The Levant News Exclusive – by Mohamad Hassan -Dubai – The UAE is considered the second-largest economy in the Arab world (after neighboring Saudi Arabia) and a regional business hub with economic growth of 1.4% in 2017 and a positive economic outlook in 2018. Moreover, it ranked 16th in the Global Competitiveness Report for 2016-2017. In the last few years, the UAE has diversified its economy depending widely on innovation- and knowledge-driven megaprojects, the hospitality industry, a strong manufacturing base, oil revenues, and a stable political system.
The UAE economy has recorded an overall economic growth of 1.4% in 2017 according to the International Monetary Fund (IMF). Additionally, despite the oil price fall (oil revenues account for 25% of total GDP), the UAE, thanks to its diversified economy and ample foreign assets, has been affected slightly. It has improved its ranking in the 2017 Global Innovation Index (GII), topping the Arab world and ranking 35th globally as one of the world’s most innovative countries. An analysis conducted by the First Bank of Abu Dhabi (FAB) concluded that UAE’s banking system remains the big banking system in the Gulf Cooperation Council (GCC) with regard to assets in the first half of 2017.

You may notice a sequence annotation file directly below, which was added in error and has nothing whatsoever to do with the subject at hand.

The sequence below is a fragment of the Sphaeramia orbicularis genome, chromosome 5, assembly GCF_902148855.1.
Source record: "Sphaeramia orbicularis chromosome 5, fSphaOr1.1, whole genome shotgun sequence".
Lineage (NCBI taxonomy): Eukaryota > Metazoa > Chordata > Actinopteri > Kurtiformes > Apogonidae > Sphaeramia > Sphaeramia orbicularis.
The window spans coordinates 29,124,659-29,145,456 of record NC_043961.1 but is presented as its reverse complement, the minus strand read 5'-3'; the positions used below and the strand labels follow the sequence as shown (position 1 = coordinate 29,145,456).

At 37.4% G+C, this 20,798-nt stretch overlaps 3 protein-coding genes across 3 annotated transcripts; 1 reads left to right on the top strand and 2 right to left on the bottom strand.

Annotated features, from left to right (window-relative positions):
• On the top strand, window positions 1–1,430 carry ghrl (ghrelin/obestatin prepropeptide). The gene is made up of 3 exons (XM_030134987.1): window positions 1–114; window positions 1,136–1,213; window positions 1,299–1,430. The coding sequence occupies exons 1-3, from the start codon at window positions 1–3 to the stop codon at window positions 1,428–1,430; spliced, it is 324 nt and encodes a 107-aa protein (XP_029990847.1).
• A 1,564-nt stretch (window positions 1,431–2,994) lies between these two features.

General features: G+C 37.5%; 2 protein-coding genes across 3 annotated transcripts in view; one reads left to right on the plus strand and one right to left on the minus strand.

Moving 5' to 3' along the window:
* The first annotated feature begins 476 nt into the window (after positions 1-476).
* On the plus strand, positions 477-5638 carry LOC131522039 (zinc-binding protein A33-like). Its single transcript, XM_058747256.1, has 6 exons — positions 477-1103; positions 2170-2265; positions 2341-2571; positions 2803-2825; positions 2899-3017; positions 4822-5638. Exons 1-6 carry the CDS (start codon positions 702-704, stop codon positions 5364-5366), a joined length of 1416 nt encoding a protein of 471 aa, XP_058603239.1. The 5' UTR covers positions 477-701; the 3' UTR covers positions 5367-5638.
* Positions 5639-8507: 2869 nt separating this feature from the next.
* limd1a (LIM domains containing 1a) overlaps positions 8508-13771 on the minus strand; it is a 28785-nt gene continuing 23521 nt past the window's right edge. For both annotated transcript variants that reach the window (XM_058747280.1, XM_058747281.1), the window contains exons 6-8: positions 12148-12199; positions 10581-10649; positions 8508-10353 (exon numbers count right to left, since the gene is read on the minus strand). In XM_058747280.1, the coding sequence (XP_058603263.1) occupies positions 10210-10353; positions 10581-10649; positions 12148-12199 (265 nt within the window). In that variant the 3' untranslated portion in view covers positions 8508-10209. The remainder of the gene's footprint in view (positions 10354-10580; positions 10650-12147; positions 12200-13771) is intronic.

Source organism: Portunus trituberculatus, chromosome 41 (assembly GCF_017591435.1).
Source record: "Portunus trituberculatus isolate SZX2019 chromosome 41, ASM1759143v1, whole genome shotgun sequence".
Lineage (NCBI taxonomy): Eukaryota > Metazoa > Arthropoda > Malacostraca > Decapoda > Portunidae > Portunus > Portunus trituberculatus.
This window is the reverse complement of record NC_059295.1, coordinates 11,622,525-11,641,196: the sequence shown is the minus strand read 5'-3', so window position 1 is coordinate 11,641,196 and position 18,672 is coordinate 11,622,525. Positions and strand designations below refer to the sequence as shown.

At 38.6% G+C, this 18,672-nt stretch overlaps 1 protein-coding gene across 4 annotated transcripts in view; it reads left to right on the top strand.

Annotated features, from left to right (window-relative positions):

The IMF has forecast an economic growth at the rate of 3.4% in UAE gross domestic product (GDP) in 2018 supported by massive foreign investment and 19.5% increase of spending in the 2018 state budget (with the help of partial recovery of oil prices) in preparation for World Expo 2020 in Dubai, which is expected to attract 25 million visitors (70% overseas). As Jihad Azour, Director of the IMF’s Middle East and Central Asia Department, stated: “Economic diversification efforts of the UAE led by both Dubai and Abu Dhabi and some of the efforts at structural reforms are getting reflected in economic growth outlook of the UAE next year.”
The Ministry of Economy reported that value-added tax (VAT) is not expected to have a significant effect on economic growth and the population. The inflation rate is projected to increase to 2.9% in 2018 as a result of the VAT but is forecast to moderate after that. Additionally, sharp increase in prices is not likely due to the effective scrutiny system and low consumption rate after the new tax system.
VAT implementation has come into effect (excluding free zone companies) since 1st January at 5%, including goods and services, with limited exemptions such as basic food items, public transportation, healthcare, and education.